Skibike Chairlift Carrier - Skibike & SnowScoot Compatible

Posted: Monday, 11 June 2012 by Mark Kinnon in Labels: , , , , ,

Meanwhile in France... Firem have been testing out their retrofit chairlift skibike carrier for compatibility with the ever popular SnowScoot. They manufacture a hook/clamp combination which easily mounts to the chassis of a chairlift, I saw and rode the prototype in action during the 2011-12 season at Grand Bornand in France see here.
On the prototype system, the lift operators did the hard work of loading and unloading skibikes. At the time, there were only 3 brackets on the chain of 100 or so chairs. As a skibiker you had to wait to one side, then get quickly into place as the special chairs came round. The prototype chairlift ran up to some easy green and blue runs and provided a very safe environment for novices to learn Freestyle SkiBiking (myself included).
Once they had gained in experience and confidence, they were able to move to more demanding terrain. From what I gathered at the time, Grand Bornand were aiming to expand into Downhill Mountain Biking uplift for the summer season and making chairlift brackets a permanent feature.

SkiBike and SnowScoot chairlift carrier system - from Firem

Other resorts nearby, have hooks on the back of the chairlift frame to mount your MTB on the chairlift in front of you. Typically they take these off in the winter season to avoid risking clumsy skiers impaling themselves on them.  The beauty of the Firem system is that the skibike stays to the side of the chairlift and doesn't interfere with other snow users, nor does the lift need to slow down for loading. If Firem are testing them now, it bodes well, at least for the Alps in the 2013 season and potentially as research data for elsewhere.

DIY SkiBike Design Part 5 - By Wayne Richards

Posted: Saturday, 2 June 2012 by Mark Kinnon in Labels: ,

In this latest article, Wayne Richards, takes all the design considerations for building a DIY skibike and looks at what parts are on the market to build one.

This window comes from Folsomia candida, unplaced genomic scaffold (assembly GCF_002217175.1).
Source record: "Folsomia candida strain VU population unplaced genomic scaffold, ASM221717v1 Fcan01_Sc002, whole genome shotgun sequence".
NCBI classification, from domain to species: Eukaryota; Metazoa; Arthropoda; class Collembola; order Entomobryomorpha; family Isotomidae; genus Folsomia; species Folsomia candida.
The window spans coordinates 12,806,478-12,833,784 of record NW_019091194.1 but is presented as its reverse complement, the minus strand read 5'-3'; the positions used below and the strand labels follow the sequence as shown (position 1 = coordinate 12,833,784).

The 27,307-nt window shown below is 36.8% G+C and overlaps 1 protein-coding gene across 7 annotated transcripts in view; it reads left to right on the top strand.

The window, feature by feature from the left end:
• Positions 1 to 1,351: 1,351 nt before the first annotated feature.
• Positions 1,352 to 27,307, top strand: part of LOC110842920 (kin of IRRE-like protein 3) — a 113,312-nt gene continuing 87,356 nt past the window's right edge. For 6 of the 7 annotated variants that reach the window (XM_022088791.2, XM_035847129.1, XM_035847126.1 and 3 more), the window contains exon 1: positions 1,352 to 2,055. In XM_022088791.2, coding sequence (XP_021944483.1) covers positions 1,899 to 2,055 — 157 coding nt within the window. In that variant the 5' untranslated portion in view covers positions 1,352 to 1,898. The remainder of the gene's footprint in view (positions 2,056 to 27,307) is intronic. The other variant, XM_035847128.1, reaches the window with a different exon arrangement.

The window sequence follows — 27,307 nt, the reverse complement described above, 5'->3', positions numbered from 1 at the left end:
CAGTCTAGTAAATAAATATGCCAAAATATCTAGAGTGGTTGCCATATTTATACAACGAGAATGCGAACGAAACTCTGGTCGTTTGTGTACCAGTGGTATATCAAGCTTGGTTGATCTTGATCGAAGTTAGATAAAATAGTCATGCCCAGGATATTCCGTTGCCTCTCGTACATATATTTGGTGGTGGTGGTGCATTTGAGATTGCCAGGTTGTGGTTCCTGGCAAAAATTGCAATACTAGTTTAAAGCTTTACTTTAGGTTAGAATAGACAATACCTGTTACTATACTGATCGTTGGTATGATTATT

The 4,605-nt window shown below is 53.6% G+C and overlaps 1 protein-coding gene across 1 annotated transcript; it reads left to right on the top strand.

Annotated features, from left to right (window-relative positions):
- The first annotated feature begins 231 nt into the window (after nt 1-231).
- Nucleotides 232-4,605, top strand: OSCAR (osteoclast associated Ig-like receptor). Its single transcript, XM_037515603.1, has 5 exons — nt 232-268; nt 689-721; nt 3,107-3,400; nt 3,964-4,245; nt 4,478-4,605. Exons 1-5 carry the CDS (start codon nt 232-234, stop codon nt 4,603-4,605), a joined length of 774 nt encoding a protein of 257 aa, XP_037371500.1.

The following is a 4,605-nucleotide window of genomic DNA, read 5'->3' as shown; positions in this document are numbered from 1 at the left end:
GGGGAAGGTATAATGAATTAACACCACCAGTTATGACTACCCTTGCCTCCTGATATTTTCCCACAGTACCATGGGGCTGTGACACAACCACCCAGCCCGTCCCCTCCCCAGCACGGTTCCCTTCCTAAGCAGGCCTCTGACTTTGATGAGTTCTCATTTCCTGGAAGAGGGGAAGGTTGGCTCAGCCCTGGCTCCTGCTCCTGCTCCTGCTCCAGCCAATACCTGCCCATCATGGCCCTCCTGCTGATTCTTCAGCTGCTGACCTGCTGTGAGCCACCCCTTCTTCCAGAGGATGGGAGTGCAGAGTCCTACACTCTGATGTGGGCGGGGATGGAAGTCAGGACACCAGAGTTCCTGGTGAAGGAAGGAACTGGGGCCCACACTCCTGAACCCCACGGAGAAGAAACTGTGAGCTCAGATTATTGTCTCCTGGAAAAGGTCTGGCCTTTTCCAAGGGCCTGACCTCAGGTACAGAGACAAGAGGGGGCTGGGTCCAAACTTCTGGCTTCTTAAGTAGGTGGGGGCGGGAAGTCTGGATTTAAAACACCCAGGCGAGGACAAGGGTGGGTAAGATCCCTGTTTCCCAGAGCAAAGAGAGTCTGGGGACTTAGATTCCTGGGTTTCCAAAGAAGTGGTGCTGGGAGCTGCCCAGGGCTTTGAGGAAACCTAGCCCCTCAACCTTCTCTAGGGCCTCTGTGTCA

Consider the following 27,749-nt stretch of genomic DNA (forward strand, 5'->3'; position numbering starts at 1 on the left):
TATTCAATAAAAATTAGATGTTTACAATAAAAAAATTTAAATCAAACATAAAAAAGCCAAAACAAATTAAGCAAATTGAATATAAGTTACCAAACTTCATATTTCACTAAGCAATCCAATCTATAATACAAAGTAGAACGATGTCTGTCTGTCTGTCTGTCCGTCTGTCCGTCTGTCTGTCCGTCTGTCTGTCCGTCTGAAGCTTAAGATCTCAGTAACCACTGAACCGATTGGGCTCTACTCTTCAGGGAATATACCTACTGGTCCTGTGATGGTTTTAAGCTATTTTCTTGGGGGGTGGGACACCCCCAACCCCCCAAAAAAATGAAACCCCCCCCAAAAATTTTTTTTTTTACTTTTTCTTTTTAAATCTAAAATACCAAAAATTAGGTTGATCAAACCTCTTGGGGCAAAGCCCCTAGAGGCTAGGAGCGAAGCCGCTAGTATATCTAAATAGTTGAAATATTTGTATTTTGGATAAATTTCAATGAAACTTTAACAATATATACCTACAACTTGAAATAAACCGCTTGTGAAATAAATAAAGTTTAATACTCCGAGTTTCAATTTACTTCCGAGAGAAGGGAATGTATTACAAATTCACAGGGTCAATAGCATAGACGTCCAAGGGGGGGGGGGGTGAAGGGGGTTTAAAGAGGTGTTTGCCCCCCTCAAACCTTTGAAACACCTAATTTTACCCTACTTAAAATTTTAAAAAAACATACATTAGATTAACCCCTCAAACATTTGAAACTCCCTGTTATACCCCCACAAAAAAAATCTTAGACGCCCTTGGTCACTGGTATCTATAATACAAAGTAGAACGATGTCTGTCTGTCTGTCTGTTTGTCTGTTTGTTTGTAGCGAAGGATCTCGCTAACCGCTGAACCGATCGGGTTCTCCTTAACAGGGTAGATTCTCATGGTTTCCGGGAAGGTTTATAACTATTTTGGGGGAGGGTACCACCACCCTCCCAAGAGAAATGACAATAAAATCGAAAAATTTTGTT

OK we have looked at basic requirements, such as frame desirables, frame head angle, skis and a bit of advice about only building a ski bike if you think you can build it less than 10 kilos, with clearance over the rear swinging arm for the chairlift. Already a lot of you are saying “nah can’t be done, the manufacturer’s bikes are heavier than that and not all have clearance”. Spend your dollars, build that “clunker” and you will be disappointed, can’t say any more than that.

Shall we move on then to those who are prepared to be modern, use good design and end up with a 2012 model ski bike, it’s not difficult, you just need to pre-plan and think things through a bit.

Frames: really really think what donor frame you are going to use, it is the starting point for all the other bits and pieces. Think what you want to do on your ski bike and relate it to good Mtb build practice, if you want to jump and do tricks then get a more durable and tough frame, long cruising all day frame, think Enduro or XCountry frame, on piste cruiser, you can get away with a very light weight frame with 100mm or less rear suspension. Pick a good brand with a good quality rear shock, you may pay a few dollars more, but you will end up with an asset that can be resold.

Specialised Comp XC - an ideal candidate

A Specialised Comp XC would be an ideal candidate. The Saracen Raw, a cheap version with not such a good shock, but tough, well built and more importantly, with the downhill style forward of centre pivot I favour. On Ebay complete bikes are under £ 100.00 sometimes.